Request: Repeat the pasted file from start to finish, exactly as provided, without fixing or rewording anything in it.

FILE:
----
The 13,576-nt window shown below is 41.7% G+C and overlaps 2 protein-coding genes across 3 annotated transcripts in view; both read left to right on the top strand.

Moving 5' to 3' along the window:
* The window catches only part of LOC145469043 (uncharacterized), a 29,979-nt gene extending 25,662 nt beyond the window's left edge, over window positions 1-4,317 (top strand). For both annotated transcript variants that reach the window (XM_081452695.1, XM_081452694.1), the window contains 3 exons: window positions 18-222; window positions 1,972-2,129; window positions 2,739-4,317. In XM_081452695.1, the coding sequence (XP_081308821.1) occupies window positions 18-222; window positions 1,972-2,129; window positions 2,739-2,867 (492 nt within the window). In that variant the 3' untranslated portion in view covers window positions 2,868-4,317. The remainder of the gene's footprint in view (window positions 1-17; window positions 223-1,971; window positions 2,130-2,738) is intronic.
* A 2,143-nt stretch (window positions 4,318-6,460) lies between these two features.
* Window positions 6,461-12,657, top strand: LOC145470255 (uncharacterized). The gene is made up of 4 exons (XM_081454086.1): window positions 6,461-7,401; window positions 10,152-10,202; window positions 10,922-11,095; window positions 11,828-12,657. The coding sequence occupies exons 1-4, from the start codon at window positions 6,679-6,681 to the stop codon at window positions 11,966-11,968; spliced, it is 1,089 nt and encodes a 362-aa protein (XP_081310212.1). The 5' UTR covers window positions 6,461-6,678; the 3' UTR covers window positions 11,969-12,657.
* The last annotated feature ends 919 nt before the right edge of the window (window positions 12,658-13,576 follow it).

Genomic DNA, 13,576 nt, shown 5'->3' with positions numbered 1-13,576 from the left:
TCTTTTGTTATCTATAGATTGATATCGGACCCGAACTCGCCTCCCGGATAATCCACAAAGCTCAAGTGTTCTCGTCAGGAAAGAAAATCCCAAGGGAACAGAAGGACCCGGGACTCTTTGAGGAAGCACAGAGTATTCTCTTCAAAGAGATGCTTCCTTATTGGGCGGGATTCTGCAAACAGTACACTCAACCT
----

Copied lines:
The 13,576-nt window shown below is 41.7% G+C and overlaps 2 protein-coding genes across 3 annotated transcripts in view; both read left to right on the top strand.

Moving 5' to 3' along the window:
* The window catches only part of LOC145469043 (uncharacterized), a 29,979-nt gene extending 25,662 nt beyond the window's left edge, over window positions 1-4,317 (top strand). For both annotated transcript variants that reach the window (XM_081452695.1, XM_081452694.1), the window contains 3 exons: window positions 18-222; window positions 1,972-2,129; window positions 2,739-4,317. In XM_081452695.1, the coding sequence (XP_081308821.1) occupies window positions 18-222; window positions 1,972-2,129; window positions 2,739-2,867 (492 nt within the window). In that variant the 3' untranslated portion in view covers window positions 2,868-4,317. The remainder of the gene's footprint in view (window positions 1-17; window positions 223-1,971; window positions 2,130-2,738) is intronic.
* A 2,143-nt stretch (window positions 4,318-6,460) lies between these two features.
* Window positions 6,461-12,657, top strand: LOC145470255 (uncharacterized). The gene is made up of 4 exons (XM_081454086.1): window positions 6,461-7,401; window positions 10,152-10,202; window positions 10,922-11,095; window positions 11,828-12,657. The coding sequence occupies exons 1-4, from the start codon at window positions 6,679-6,681 to the stop codon at window positions 11,966-11,968; spliced, it is 1,089 nt and encodes a 362-aa protein (XP_081310212.1). The 5' UTR covers window positions 6,461-6,678; the 3' UTR covers window positions 11,969-12,657.
* The last annotated feature ends 919 nt before the right edge of the window (window positions 12,658-13,576 follow it).

Genomic DNA, 13,576 nt, shown 5'->3' with positions numbered 1-13,576 from the left:
TCTTTTGTTATCTATAGATTGATATCGGACCCGAACTCGCCTCCCGGATAATCCACAAAGCTCAAGTGTTCTCGTCAGGAAAGAAAATCCCAAGGGAACAGAAGGACCCGGGACTCTTTGAGGAAGCACAGAGTATTCTCTTCAAAGAGATGCTTCCTTATTGGGCGGGATTCTGCAAACAGTACACTCAACCT